932nd AW historian reflects on Memorial Day meaning

  • Published
  • By Ms. Shannon Murphy
  • 932nd Airlift Wing Historian

“Every man has two deaths, when he is buried in the ground and the last time someone says his name. In some ways men can be immortal.” (Ernest Hemingway)

I have a “thing” I do when I arrive at work every day, at the 932nd Airlift Wing headquarters building. It started as an unconscious habit, until I realized it is now a part of my routine.

Walking up to the main doors, as I pass our flagpole with the plaque commemorating Tech. Sgt. Tony Campbell’s (932nd Explosive Ordnance Disposal) sacrifice for his country in 2009, I put a hand out and touch the plaque. Sometimes I feel the need to stop and reflect for a moment. Other times, I walk, touch, and acknowledge, and other times I subconsciously touch and go, my mind elsewhere.

Campbell’s plaque grounds me. He reminds me that history is more than names, dates, or facts. History is really stories of people; for those killed in action, their history is their legacy left on this earth. Especially in light of battling a global pandemic these past eighteen months, witnessing the withdrawal from Afghanistan, and coming up on twenty years since 9.11, I need some grounding now more than ever. Remembering men and women like our own Tech. Sgt. Campbell, my dear friend Staff Sgt. Louis Bonacasa (KIA 21 December 2015), and Senior Chief Petty Officer Shannon Kent (KIA 16 Jan 2019), is my honor, privilege, and mission.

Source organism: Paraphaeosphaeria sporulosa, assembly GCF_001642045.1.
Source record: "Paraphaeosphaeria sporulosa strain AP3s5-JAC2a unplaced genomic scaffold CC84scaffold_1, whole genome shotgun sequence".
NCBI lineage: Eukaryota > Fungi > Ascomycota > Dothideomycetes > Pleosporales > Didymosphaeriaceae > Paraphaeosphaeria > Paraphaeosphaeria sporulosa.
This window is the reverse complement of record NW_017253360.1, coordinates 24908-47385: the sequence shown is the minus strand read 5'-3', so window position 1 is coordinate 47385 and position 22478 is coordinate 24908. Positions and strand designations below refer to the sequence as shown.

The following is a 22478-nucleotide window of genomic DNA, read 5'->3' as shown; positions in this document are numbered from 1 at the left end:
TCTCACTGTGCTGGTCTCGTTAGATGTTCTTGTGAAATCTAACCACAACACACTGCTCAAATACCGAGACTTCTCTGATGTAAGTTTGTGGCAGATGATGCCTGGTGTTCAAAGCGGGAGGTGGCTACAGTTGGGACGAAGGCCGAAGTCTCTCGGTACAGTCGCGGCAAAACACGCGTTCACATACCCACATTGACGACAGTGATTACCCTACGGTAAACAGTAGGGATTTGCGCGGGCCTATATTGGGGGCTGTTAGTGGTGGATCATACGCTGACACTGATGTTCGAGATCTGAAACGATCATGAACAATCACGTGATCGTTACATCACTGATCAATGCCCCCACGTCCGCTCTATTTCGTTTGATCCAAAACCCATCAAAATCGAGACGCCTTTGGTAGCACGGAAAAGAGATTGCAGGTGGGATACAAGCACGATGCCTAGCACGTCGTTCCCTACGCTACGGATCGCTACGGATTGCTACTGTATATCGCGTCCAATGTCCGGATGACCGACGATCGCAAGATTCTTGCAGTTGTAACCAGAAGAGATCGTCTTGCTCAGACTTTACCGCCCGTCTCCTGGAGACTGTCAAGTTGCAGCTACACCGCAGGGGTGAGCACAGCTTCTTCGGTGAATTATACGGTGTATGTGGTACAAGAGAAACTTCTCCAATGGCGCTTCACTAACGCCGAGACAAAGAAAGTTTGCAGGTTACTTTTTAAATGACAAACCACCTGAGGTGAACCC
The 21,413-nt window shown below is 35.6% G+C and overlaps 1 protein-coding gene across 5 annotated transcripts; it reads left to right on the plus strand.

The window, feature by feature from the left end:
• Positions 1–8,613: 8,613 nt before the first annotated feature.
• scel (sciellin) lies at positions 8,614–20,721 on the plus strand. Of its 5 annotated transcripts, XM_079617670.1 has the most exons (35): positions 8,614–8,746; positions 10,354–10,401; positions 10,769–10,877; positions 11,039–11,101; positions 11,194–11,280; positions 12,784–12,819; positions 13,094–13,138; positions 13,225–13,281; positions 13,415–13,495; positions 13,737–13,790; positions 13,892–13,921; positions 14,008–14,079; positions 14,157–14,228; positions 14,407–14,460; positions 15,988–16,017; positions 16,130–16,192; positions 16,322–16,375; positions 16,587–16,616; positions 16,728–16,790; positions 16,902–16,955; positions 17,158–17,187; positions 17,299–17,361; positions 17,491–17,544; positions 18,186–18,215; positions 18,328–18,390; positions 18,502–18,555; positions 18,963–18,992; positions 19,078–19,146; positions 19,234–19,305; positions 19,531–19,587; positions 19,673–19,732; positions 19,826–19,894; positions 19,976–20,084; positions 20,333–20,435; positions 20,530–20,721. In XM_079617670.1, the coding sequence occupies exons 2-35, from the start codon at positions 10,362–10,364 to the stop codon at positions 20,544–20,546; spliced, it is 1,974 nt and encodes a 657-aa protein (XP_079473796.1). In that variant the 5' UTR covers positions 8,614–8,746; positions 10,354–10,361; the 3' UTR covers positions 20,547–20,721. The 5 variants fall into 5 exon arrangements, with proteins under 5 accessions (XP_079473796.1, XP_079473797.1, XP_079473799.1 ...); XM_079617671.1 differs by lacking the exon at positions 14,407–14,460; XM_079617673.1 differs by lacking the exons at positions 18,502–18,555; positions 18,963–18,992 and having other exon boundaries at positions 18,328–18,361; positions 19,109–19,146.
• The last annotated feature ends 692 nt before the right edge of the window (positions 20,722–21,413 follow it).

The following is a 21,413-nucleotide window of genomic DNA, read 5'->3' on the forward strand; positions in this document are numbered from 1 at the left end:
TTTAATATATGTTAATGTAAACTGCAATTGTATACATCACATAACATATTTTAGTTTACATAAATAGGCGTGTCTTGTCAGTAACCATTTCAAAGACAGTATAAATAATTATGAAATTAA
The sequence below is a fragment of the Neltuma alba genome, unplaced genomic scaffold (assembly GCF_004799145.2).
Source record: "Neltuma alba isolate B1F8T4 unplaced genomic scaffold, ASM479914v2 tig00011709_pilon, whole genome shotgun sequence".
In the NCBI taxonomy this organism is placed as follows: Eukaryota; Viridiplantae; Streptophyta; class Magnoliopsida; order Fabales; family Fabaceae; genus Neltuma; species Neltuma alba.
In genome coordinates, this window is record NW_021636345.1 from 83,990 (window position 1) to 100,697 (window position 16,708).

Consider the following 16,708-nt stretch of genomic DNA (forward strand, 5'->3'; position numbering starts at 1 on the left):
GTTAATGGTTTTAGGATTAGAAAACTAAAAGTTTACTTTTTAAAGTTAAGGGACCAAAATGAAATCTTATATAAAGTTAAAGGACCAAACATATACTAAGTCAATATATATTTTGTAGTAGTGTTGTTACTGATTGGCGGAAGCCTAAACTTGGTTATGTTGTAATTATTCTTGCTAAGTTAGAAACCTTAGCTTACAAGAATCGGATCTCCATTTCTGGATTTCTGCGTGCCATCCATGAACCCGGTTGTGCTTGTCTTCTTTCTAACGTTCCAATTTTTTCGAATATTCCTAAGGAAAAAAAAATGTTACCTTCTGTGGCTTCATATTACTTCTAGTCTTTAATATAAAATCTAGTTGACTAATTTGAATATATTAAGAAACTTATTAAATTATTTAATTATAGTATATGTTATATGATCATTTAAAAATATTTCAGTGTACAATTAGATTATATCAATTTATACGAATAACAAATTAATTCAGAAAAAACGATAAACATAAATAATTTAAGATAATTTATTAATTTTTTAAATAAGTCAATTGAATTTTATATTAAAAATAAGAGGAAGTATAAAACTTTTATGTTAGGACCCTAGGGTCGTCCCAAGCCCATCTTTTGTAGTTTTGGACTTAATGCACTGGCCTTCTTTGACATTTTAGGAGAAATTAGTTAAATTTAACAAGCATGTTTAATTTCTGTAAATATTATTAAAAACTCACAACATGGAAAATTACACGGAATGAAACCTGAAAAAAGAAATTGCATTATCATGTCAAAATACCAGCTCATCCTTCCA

As we approach another Memorial Day (always the last Monday in May), I encourage you to view this as a day of remembrance, rather than a holiday. Gatherings with family or friends are especially important this year as the COVID-19 pandemic starts to turn another corner. Celebrate (safely) your ability to gather and cherish the time with people who are important to you.

If you feel very far removed from our service members killed in action, I invite you to come and check out the plaque at the base of our flagpole, in front of the 932d HQ building. It is a part of your history as much as it is mine, as members in the 932nd AW. What better way to keep the memory of our fallen as “alive” as we can – to speak of our memories with them, to think of them – to ensure their stories are told.